Gentlemen, we are now in a state of necessity, and necessity knows no law - Reich Chancellor Bethmann-Hollweg
CHIPMAKER Intel has raised $6bn in a bond sale, which the firm will use to buy back its own stock.
Intel's position as a bellwether technology company means that it can generate cash easily by issuing bonds, as it has done on several occasions. Now Bloomberg's data shows the firm managed to ring up $6bn from its most recent bond sale, which will be used to buy back its stock.
Intel's share buy-back programme has been going for a number of years and such programmes are used by management to buoy share prices and promote long-term stability. In the case of Intel its stock price, which has been trading close to 52-week lows, jumped by 2.2 percent to $19.97, though it is still quite a way shy of its high for the year of $29.27.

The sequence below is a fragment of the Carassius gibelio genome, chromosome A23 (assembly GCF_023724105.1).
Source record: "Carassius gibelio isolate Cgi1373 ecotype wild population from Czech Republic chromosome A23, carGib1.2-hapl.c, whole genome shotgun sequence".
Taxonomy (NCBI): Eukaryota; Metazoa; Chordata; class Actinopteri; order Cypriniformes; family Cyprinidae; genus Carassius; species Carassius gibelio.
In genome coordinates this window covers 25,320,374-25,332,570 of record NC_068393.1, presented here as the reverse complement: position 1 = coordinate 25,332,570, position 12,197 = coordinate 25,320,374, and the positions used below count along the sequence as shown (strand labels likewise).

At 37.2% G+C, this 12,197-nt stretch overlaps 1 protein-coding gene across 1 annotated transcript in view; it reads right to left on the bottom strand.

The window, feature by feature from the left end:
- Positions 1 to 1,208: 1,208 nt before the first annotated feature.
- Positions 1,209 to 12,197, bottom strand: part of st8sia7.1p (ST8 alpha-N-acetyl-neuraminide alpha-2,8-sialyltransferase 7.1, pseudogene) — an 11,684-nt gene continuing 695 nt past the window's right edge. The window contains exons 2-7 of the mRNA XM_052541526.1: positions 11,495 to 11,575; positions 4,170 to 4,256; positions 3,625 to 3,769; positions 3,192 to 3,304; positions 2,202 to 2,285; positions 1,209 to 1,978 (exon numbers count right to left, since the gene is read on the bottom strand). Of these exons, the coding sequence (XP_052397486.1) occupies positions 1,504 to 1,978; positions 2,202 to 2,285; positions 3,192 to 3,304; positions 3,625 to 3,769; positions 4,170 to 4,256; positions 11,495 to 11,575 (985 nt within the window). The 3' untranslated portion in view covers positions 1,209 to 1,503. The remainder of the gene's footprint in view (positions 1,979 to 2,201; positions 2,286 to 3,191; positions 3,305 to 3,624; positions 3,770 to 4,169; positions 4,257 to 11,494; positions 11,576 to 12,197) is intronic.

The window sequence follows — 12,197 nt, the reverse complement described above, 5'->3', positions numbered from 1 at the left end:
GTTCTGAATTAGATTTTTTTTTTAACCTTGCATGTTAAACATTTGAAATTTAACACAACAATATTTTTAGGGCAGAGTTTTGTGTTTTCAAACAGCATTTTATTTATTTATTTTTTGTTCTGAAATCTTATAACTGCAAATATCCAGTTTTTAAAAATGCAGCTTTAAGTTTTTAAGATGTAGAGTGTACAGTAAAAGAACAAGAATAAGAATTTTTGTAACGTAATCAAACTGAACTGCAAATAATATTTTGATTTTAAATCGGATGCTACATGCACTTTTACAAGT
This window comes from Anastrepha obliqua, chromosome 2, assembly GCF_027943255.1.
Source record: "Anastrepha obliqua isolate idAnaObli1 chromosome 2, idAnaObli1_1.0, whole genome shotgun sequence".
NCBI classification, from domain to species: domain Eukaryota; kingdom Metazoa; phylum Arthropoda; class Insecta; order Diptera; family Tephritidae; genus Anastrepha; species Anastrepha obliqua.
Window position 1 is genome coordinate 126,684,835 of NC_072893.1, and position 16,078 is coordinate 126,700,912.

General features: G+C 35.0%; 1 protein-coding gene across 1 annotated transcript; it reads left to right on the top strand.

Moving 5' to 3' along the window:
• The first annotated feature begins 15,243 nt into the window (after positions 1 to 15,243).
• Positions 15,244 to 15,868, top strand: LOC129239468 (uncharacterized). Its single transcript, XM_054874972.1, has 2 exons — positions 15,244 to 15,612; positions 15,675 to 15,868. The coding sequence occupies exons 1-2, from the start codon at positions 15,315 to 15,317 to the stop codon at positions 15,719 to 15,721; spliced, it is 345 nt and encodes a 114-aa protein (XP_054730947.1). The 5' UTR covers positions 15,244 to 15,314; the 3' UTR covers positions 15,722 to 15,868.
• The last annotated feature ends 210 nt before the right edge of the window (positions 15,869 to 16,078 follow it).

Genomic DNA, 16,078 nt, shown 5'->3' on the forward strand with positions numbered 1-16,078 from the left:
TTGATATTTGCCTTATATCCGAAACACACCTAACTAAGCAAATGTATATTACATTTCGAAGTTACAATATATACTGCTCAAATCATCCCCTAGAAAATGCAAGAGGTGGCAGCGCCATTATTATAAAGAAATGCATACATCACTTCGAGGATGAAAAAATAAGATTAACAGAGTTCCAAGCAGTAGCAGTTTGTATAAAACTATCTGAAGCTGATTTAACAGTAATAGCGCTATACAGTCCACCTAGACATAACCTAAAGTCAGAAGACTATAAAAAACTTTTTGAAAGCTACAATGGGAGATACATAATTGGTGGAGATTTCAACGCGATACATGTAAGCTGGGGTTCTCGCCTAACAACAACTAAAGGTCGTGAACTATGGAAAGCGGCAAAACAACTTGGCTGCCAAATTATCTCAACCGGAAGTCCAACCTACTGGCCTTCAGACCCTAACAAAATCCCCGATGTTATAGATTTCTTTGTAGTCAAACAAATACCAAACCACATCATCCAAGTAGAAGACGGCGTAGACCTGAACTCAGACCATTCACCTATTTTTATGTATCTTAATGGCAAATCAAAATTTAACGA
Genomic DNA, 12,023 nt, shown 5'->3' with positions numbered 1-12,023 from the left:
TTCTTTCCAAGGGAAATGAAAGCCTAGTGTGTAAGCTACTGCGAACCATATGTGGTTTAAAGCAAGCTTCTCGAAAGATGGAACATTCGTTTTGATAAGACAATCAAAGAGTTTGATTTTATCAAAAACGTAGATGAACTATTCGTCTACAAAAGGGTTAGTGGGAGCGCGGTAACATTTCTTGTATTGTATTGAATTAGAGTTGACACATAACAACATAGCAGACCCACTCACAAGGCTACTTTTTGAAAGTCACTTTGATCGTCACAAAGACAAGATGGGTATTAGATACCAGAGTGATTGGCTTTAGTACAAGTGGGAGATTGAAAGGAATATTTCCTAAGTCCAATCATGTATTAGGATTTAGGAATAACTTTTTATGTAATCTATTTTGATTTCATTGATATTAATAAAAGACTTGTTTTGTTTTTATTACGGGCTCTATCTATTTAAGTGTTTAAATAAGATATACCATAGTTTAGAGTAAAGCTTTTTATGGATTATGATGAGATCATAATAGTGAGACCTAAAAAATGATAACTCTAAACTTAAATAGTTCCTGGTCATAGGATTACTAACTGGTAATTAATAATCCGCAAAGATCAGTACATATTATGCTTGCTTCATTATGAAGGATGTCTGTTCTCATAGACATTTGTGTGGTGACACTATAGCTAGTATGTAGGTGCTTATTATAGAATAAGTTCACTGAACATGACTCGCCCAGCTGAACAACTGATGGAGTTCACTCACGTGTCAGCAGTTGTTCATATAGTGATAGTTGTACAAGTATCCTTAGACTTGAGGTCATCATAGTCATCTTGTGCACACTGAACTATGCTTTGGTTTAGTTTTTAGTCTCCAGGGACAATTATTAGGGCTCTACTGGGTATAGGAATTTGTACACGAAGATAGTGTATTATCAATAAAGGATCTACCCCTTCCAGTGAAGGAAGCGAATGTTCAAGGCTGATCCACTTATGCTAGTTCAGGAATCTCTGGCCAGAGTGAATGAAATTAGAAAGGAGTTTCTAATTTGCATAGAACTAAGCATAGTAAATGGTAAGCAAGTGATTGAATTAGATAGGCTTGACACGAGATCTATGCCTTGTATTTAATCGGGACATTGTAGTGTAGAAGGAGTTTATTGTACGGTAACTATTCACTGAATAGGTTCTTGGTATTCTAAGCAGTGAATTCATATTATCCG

Intel announced its latest bond issue yesterday but didn't reveal pricing or yields, simply saying that it will use the cash for "general corporate purposes" and to buy back more of its stock. Standard and Poor's rated Intel's latest bond issue as A+ while Moody's rated it at A1, meaning that the firm should have little trouble attracting institutional investors.
Details of Intel's latest bond issue are likely to emerge next year, with Bloomberg claiming it will offer 20-year bonds at 130 basis points. Although Intel is facing stiff competition from ARM vendors, the firm is still seen as the measure of the semiconductor industry and therefore needs to maintain an image of long term stability in order to please institutional investors like Blackrock, which has a sizeable stake in the company. µ
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